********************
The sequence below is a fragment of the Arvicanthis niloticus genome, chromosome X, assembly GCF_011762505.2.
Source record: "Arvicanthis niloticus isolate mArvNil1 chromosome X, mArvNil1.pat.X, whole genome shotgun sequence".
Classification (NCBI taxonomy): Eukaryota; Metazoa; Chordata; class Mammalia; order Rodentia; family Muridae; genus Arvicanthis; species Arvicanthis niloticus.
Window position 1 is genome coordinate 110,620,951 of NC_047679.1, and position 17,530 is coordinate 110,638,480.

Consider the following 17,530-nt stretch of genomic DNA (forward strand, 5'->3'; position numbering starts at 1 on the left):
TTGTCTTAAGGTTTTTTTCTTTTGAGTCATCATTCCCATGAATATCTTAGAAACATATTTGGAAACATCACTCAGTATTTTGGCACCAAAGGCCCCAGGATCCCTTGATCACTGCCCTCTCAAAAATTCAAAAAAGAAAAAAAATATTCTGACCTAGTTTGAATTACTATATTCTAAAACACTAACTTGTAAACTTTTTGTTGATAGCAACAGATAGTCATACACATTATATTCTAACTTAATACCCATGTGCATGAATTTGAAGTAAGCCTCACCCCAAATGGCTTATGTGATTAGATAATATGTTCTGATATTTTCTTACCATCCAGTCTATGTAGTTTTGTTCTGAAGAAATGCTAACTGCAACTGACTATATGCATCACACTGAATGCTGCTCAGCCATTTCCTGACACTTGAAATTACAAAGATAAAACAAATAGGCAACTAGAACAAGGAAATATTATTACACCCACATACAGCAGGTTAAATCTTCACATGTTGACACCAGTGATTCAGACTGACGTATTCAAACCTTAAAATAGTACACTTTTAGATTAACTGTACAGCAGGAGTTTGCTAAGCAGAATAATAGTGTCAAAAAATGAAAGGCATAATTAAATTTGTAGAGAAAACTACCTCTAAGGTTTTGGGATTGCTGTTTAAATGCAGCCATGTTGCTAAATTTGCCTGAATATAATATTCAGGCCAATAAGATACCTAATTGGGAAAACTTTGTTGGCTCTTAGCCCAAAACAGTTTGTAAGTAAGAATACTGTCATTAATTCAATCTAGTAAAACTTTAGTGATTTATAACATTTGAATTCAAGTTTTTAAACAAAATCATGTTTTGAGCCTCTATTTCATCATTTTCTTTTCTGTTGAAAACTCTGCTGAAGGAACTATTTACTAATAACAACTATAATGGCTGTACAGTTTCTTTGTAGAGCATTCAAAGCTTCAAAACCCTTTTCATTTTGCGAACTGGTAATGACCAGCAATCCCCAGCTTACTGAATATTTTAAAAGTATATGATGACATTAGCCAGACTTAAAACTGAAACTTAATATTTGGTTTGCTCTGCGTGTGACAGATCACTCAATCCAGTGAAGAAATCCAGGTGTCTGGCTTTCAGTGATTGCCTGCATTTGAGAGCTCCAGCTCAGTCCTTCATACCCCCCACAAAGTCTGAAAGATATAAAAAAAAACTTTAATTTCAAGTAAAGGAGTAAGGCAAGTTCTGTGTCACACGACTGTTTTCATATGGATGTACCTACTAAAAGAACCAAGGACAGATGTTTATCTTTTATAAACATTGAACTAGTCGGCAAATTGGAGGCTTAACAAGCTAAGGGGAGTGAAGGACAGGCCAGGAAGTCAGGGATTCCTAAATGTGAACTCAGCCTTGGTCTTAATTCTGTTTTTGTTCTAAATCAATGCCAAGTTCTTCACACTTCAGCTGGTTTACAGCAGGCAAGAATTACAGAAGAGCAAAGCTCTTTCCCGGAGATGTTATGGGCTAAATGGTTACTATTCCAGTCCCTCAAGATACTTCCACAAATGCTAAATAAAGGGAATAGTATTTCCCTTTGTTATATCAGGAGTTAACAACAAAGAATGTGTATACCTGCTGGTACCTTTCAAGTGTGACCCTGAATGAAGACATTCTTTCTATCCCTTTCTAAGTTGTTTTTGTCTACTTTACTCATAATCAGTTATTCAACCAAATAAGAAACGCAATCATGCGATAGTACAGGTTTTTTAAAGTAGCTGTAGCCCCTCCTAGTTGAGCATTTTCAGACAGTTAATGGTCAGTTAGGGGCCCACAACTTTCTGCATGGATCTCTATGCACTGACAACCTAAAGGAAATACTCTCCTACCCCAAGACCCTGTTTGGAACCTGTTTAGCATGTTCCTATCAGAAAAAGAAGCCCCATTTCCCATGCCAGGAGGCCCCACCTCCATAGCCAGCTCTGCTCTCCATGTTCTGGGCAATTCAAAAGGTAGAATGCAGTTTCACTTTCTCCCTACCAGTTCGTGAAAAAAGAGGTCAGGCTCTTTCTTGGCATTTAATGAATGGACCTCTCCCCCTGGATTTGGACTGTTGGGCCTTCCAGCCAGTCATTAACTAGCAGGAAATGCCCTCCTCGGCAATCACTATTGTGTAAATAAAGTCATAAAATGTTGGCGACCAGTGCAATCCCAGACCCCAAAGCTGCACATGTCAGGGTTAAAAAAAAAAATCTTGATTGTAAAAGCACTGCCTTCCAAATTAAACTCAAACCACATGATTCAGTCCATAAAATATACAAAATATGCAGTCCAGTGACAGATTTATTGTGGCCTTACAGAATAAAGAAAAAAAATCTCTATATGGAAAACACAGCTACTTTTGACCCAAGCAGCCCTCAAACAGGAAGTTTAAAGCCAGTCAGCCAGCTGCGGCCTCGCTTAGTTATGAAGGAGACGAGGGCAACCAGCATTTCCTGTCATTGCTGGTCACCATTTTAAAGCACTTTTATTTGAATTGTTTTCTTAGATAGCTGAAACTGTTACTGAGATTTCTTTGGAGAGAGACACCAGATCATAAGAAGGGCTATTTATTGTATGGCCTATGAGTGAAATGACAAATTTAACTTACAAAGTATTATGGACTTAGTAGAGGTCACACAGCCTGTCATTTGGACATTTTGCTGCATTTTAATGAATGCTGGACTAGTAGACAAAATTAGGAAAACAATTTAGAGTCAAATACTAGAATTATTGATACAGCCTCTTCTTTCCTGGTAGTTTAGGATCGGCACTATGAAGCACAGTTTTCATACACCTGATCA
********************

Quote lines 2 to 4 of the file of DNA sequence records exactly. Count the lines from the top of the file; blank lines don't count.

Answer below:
Source record: "Arvicanthis niloticus isolate mArvNil1 chromosome X, mArvNil1.pat.X, whole genome shotgun sequence".
Classification (NCBI taxonomy): Eukaryota; Metazoa; Chordata; class Mammalia; order Rodentia; family Muridae; genus Arvicanthis; species Arvicanthis niloticus.
Window position 1 is genome coordinate 110,620,951 of NC_047679.1, and position 17,530 is coordinate 110,638,480.